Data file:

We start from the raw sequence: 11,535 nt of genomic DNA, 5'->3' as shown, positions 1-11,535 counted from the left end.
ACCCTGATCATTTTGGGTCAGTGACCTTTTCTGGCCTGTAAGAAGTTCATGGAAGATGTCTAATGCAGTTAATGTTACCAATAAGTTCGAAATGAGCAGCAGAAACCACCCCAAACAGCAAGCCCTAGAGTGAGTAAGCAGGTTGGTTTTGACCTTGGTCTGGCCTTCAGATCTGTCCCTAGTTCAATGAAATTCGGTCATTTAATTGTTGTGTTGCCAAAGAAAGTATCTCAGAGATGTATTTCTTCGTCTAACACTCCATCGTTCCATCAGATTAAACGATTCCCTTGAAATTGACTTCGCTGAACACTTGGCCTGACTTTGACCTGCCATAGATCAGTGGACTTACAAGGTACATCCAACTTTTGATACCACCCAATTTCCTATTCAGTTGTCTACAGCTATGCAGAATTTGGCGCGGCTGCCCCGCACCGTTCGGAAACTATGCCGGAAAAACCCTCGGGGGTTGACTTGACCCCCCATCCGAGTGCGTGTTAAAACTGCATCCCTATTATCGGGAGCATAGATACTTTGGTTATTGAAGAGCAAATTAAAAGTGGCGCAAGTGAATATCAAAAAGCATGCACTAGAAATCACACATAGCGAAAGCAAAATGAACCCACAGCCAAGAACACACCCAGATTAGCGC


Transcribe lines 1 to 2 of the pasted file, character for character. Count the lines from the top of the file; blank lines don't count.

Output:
We start from the raw sequence: 11,535 nt of genomic DNA, 5'->3' as shown, positions 1-11,535 counted from the left end.
ACCCTGATCATTTTGGGTCAGTGACCTTTTCTGGCCTGTAAGAAGTTCATGGAAGATGTCTAATGCAGTTAATGTTACCAATAAGTTCGAAATGAGCAGCAGAAACCACCCCAAACAGCAAGCCCTAGAGTGAGTAAGCAGGTTGGTTTTGACCTTGGTCTGGCCTTCAGATCTGTCCCTAGTTCAATGAAATTCGGTCATTTAATTGTTGTGTTGCCAAAGAAAGTATCTCAGAGATGTATTTCTTCGTCTAACACTCCATCGTTCCATCAGATTAAACGATTCCCTTGAAATTGACTTCGCTGAACACTTGGCCTGACTTTGACCTGCCATAGATCAGTGGACTTACAAGGTACATCCAACTTTTGATACCACCCAATTTCCTATTCAGTTGTCTACAGCTATGCAGAATTTGGCGCGGCTGCCCCGCACCGTTCGGAAACTATGCCGGAAAAACCCTCGGGGGTTGACTTGACCCCCCATCCGAGTGCGTGTTAAAACTGCATCCCTATTATCGGGAGCATAGATACTTTGGTTATTGAAGAGCAAATTAAAAGTGGCGCAAGTGAATATCAAAAAGCATGCACTAGAAATCACACATAGCGAAAGCAAAATGAACCCACAGCCAAGAACACACCCAGATTAGCGC